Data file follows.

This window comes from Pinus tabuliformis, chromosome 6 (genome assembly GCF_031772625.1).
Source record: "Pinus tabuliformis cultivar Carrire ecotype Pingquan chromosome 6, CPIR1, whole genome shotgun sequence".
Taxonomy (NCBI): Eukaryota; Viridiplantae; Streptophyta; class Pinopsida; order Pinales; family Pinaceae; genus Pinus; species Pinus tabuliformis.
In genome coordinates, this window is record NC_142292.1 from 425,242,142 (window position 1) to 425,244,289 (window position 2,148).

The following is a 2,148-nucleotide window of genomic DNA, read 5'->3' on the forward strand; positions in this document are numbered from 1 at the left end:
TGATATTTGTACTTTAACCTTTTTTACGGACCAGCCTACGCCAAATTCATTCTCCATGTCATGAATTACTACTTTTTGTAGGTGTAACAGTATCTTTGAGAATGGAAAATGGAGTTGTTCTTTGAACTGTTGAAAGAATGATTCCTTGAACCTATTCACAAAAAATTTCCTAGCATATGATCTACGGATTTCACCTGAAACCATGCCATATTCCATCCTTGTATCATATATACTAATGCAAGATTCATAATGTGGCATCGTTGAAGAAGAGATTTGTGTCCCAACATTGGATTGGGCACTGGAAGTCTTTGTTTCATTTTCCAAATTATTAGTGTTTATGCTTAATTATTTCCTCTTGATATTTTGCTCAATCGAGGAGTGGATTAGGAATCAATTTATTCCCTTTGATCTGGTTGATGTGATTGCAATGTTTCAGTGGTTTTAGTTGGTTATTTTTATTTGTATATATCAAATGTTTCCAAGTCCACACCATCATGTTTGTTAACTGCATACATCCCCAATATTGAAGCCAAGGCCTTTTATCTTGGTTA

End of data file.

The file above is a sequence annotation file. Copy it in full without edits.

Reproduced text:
This window comes from Pinus tabuliformis, chromosome 6 (genome assembly GCF_031772625.1).
Source record: "Pinus tabuliformis cultivar Carrire ecotype Pingquan chromosome 6, CPIR1, whole genome shotgun sequence".
Taxonomy (NCBI): Eukaryota; Viridiplantae; Streptophyta; class Pinopsida; order Pinales; family Pinaceae; genus Pinus; species Pinus tabuliformis.
In genome coordinates, this window is record NC_142292.1 from 425,242,142 (window position 1) to 425,244,289 (window position 2,148).

The following is a 2,148-nucleotide window of genomic DNA, read 5'->3' on the forward strand; positions in this document are numbered from 1 at the left end:
TGATATTTGTACTTTAACCTTTTTTACGGACCAGCCTACGCCAAATTCATTCTCCATGTCATGAATTACTACTTTTTGTAGGTGTAACAGTATCTTTGAGAATGGAAAATGGAGTTGTTCTTTGAACTGTTGAAAGAATGATTCCTTGAACCTATTCACAAAAAATTTCCTAGCATATGATCTACGGATTTCACCTGAAACCATGCCATATTCCATCCTTGTATCATATATACTAATGCAAGATTCATAATGTGGCATCGTTGAAGAAGAGATTTGTGTCCCAACATTGGATTGGGCACTGGAAGTCTTTGTTTCATTTTCCAAATTATTAGTGTTTATGCTTAATTATTTCCTCTTGATATTTTGCTCAATCGAGGAGTGGATTAGGAATCAATTTATTCCCTTTGATCTGGTTGATGTGATTGCAATGTTTCAGTGGTTTTAGTTGGTTATTTTTATTTGTATATATCAAATGTTTCCAAGTCCACACCATCATGTTTGTTAACTGCATACATCCCCAATATTGAAGCCAAGGCCTTTTATCTTGGTTA